NewsBlogSummerReading Kids' World manager Yvette Johnson reports that 5,000 kids registered in this summer's reading program at the Library. Another 215 middle school students served as junior library volunteers (JLVs) and contributed 2,239 hours of service assisting with the summer reading activities and with the Library's July 4 Parade float. Summer reading programs began in the 1890s as a way to encourage school children, particularly those in urban areas and not needed for farm work, to read during their summer vacation, use the library, and develop the habit of reading.  "The benefits to young readers participating in a summer reading program are lasting," says Paula Moore, Executive Director at the Library. Reading over the summer helps children keep their skills up, encourages family fun, and can generate interest in reading as a lifelong habit through games, events, and skill-building activities coordinated by the Kids' World staff and volunteers. Also instrumental to the Library's summer reading program success are the Friends of the Library. The Friends contributed funds for t-shirts, Arlington Theater gift certificates, and a wrap-up pizza party for the JLVs. The Friends generate funds through their quarterly used book sales to support items like summer reading incentives, that are not included in the Library's annual operating budget. The Friends' next sale is their Fantastic Fall Sale on the weekend of October 30-31 at the Library.   More information about the Friends and their sales.
 
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6.012 Patron-Generated Content

04/27/2011
The Library offers various venues in which patrons can contribute content that is accessible to the public.  These include, but are not limited to, blogs, reviews, forums, and social tagging on the Library’s website and catalog.  Any instance in which a patron posts written or recorded content to any of the Library’s venues that are accessible to the public is considered “patron-generated content” and is subject to this policy.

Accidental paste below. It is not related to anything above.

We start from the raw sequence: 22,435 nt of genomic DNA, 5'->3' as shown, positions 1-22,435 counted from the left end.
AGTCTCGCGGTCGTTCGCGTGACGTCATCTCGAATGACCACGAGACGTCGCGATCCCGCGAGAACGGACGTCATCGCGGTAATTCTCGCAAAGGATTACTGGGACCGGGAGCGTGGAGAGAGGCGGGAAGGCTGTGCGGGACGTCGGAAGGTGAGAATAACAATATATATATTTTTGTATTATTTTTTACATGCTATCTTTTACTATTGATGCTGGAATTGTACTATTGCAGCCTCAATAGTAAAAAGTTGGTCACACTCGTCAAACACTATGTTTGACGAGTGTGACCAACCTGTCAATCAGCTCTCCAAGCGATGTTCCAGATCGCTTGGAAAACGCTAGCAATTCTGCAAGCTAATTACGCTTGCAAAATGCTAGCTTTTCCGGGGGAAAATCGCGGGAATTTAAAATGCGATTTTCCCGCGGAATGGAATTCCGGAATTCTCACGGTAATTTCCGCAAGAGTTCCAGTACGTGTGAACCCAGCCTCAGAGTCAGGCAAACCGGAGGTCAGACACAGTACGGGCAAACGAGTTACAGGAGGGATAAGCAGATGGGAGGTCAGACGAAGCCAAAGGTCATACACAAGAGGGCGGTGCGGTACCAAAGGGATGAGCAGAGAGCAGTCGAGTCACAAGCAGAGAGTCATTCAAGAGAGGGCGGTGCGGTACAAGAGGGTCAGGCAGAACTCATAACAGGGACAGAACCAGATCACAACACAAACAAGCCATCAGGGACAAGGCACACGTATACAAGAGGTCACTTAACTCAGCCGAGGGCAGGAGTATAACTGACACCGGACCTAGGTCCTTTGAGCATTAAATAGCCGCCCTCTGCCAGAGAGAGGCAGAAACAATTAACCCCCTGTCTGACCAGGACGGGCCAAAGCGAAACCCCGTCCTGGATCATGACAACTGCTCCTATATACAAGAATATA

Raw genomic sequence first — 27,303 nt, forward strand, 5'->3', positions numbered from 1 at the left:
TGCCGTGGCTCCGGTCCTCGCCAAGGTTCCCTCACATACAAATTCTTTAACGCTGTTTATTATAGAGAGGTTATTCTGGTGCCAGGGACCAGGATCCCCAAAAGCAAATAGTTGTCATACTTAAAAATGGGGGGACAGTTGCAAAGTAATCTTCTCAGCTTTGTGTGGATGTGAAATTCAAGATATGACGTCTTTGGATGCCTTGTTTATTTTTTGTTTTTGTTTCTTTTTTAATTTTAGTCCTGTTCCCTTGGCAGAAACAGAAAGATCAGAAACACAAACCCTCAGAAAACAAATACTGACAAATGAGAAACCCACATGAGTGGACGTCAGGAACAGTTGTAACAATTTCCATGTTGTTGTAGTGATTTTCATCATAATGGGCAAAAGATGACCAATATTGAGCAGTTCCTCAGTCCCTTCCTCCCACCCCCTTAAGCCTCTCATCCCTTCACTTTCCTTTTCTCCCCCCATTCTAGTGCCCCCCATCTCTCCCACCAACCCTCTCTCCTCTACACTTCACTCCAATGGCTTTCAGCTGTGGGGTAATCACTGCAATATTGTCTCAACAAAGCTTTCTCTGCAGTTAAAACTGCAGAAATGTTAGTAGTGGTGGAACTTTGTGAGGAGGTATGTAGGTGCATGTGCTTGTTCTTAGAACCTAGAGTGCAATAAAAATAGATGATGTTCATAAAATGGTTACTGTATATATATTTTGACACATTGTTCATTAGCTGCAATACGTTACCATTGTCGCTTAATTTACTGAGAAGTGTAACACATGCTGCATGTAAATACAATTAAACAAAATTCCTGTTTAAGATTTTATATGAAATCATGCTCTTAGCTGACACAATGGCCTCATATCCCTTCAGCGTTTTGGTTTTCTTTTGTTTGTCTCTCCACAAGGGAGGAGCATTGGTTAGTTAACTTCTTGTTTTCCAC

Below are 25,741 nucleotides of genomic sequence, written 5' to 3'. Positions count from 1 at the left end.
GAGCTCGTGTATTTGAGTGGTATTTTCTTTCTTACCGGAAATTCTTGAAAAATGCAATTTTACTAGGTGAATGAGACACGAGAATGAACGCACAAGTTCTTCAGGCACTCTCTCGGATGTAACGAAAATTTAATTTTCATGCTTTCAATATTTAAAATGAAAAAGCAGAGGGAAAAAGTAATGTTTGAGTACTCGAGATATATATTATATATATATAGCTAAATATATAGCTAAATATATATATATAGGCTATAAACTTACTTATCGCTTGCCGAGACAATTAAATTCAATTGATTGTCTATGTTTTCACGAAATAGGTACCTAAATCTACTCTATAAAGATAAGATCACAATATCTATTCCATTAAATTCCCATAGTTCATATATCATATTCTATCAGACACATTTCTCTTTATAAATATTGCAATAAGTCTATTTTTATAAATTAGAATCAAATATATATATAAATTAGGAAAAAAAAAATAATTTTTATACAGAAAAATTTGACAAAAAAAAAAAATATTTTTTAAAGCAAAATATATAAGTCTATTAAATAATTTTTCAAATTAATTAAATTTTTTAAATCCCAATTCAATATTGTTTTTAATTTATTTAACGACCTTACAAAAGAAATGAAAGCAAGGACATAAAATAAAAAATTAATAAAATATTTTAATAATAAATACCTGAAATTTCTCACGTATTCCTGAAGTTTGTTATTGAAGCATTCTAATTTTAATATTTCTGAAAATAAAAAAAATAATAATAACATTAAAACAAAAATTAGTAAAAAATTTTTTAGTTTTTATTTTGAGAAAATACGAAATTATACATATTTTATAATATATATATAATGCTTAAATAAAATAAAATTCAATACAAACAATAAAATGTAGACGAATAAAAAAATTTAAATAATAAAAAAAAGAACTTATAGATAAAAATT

By contributing patron-generated content, patrons grant the Library an irrevocable, royalty-free, worldwide, perpetual right and license to use, copy, modify, display, archive, distribute, reproduce and create derivative works based upon that content.
 
By submitting patron-generated content, patrons warrant they are the sole authors or that they have obtained all necessary permission associated with copyrights and trademarks to submit such content.
 
Patrons are liable for the opinions expressed and the accuracy of the information contained in the content they submit.  The Library assumes no responsibility for such content.
 
The Library reserves the right not to post submitted content or to remove patron-generated content for any reason, including but not limited to:
 
  • content that is profane, obscene, or pornographic;
 
  • content that is abusive, discriminatory or hateful on account of race, national origin, religion, age, gender, disability, or sexual orientation;
 
  • content that contains threats, personal attacks, or harassment;
 
  • content that contains solicitations or advertisements;
 
  • content that is invasive of another person’s privacy;
 
  • content that is unrelated to the discussion or venue in which it is posted;
 
  • content that is in violation of the Library’s Code of Conduct or any other Library policy